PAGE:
Being accountable for accountability (where are you on the ladder?)

I talk about accountability a lot, and enjoyed this image I saw on LinkedIn recently with a homework example applied against the ‘accountability ladder’. Being accountable is one of the most important qualities of leadership, and also of just being a good human being.

People with an Accountable mindset take responsibility for their actions, unlike people with a Victim mindset, who blame others for their failures or mistakes.

Here are the stages of the accountability ladder (as taken from Forbes):

At the lowest rung on the ladder, people are simply “Unaware” or “Unconscious.” They don’t even know there’s a situation that needs attention.

The next rung on the ladder is the “Blame Others” level. Here’s where we see a lot of finger pointing. When something goes wrong, or fails to go right, people at this level are quick to censure their colleagues. This is the behavior we frequently saw on “The Apprentice” when rather than fixing problems, most contestants invested their energy in fixing blame.

Just above the “Blame Others” rung on the Ladder of Accountability are the “Personal Excuses” and “I Can’t” levels. The behaviour we see here is sort of an adult version of “the dog ate my homework” syndrome. People talk themselves into believing, for a wide range of imaginative reasons, that they are simply unable to accomplish the task at hand. It’s never their fault, of course, because (they genuinely believe) they are controlled by circumstances.

Next we have the “Wait and Hope” level. Although waiting and hoping are better than blaming and making excuses, this is still a mindset that places the obligation for results on someone else. In fact, all the behaviours on these lower rungs on the Ladder of Accountability are victim behaviors. People who languish at these levels of performance (or non-performance) seem to believe that things happen to them.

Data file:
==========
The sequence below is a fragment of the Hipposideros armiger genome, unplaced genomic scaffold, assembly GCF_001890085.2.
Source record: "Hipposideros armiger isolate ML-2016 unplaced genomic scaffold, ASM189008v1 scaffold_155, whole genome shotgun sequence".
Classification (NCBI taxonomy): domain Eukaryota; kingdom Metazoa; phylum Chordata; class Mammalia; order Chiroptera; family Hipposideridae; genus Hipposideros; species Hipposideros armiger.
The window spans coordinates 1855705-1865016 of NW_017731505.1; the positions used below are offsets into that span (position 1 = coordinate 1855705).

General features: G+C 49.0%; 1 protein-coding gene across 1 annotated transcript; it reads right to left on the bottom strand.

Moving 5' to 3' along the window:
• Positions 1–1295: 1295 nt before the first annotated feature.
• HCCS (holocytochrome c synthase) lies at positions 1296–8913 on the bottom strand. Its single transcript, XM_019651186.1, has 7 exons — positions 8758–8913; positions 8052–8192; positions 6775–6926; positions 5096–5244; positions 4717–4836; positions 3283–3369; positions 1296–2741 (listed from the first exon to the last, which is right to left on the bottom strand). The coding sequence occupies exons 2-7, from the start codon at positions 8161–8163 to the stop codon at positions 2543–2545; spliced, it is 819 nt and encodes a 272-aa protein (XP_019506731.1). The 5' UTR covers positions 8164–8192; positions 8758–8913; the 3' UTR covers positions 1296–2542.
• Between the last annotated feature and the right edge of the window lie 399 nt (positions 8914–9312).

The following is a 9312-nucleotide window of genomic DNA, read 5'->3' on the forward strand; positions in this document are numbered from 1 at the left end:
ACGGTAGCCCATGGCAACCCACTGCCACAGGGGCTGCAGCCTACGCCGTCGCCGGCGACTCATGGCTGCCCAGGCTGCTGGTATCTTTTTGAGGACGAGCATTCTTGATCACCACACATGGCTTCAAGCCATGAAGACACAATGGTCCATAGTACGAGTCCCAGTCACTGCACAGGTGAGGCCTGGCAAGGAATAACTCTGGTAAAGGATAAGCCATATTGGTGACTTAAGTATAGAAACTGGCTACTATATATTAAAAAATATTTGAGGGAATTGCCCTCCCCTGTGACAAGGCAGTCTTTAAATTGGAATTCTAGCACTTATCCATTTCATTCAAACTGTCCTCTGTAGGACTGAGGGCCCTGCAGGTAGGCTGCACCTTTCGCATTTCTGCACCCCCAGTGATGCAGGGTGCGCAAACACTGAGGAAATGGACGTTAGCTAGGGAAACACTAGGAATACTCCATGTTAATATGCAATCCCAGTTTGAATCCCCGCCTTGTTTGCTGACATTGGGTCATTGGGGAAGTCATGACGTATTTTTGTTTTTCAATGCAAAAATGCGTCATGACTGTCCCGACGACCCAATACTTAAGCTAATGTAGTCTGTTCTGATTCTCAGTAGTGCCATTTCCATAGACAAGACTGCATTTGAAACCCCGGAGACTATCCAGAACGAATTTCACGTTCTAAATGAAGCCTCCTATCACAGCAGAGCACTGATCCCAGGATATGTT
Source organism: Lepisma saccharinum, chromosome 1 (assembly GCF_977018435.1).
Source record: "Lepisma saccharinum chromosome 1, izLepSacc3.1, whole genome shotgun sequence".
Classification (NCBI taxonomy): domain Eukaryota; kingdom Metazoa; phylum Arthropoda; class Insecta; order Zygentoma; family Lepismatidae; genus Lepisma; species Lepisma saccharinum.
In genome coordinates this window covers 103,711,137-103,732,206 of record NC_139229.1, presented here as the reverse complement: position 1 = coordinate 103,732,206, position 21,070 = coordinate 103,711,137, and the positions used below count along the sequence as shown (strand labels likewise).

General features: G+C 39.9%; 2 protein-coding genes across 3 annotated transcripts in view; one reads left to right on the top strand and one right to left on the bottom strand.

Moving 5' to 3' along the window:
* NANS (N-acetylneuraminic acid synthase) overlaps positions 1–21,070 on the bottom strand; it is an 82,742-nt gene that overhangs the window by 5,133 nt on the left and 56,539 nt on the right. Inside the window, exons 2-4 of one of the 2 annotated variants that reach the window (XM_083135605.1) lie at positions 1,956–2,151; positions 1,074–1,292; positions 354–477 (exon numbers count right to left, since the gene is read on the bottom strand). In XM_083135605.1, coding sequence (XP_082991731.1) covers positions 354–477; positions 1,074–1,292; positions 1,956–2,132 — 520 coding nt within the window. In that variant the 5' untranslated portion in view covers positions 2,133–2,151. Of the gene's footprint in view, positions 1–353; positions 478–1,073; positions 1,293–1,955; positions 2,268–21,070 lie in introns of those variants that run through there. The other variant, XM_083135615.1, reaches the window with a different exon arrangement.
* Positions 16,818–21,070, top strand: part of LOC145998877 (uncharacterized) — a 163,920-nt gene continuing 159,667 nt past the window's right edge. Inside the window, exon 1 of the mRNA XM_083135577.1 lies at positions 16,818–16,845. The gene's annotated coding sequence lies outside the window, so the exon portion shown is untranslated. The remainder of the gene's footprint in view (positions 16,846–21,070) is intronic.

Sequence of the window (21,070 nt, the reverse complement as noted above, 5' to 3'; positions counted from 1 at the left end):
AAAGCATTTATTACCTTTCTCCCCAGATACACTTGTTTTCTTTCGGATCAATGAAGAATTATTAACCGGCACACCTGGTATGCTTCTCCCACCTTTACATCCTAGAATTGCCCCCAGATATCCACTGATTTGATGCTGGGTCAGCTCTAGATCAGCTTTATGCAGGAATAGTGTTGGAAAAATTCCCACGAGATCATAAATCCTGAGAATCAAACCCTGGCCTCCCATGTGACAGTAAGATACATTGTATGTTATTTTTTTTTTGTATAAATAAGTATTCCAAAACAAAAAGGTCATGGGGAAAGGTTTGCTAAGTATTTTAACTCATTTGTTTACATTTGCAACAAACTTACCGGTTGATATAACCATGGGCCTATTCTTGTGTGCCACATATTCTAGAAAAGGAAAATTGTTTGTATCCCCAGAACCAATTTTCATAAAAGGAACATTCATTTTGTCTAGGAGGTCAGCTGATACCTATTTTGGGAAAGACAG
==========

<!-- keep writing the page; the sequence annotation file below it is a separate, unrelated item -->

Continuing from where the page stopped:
At the “Acknowledge Reality” level, people at least have their heads out of the sand. They see the situation for what it is, sort the facts from the fiction, and accept the certainty that something needs to be changed.

An even higher rung on the ladder is the “Embrace It!” level. People operating at this level admit their own role in the problem, then accept ownership of the situation. People who psychologically “own” a problem are much more likely to solve it than people who merely acknowledge that a problem exists. The symptoms of psychological ownership are intense interest, passion, determination, and the persistent investment of energy. Psychological ownership reminds us of the old joke about ham and eggs. The chicken is merely involved, the pig is truly committed.

Just above the “Embrace It!” level is the “Find a Solution!” rung on the Ladder of Accountability. Solutions are spawned by commitment to results.

And the highest rung on the Ladder of Accountability is the “Make It Happen!” level. People who operate at this level don’t just talk about results, they get results. Their commitment is relentless (I didn’t say ruthless, I said relentless.)

These “Make It Happen!” people sometimes make the hand-wringers uncomfortable. They not only tend to think outside the box, they often refuse to accept the notion that “the box” even exists. They don’t take no for an answer. They gain special satisfaction in solving problems that others regard as impossible or just too difficult. They’re worth their weight in gold because they know that things happen because of them,not to them.

This is not to suggest that “Make It Happen!” people are renegades or organisational vigilantes. They not only feel accountable for results, they feel accountability to their colleagues. Good “Make It Happen!” people are very big on mutual respect and mutual purpose.

Of course with mutual respect and mutual purpose comes a willingness to account for one’s own performance. This includes accepting responsibility for personal performance shortfalls as well as accepting credit for personal performance triumphs.

How much accountability do you have? How much is there in your organisation? What could you do to increase it?

(Framework: Bruce Gordon. Sketchnote: Sketchplanations)


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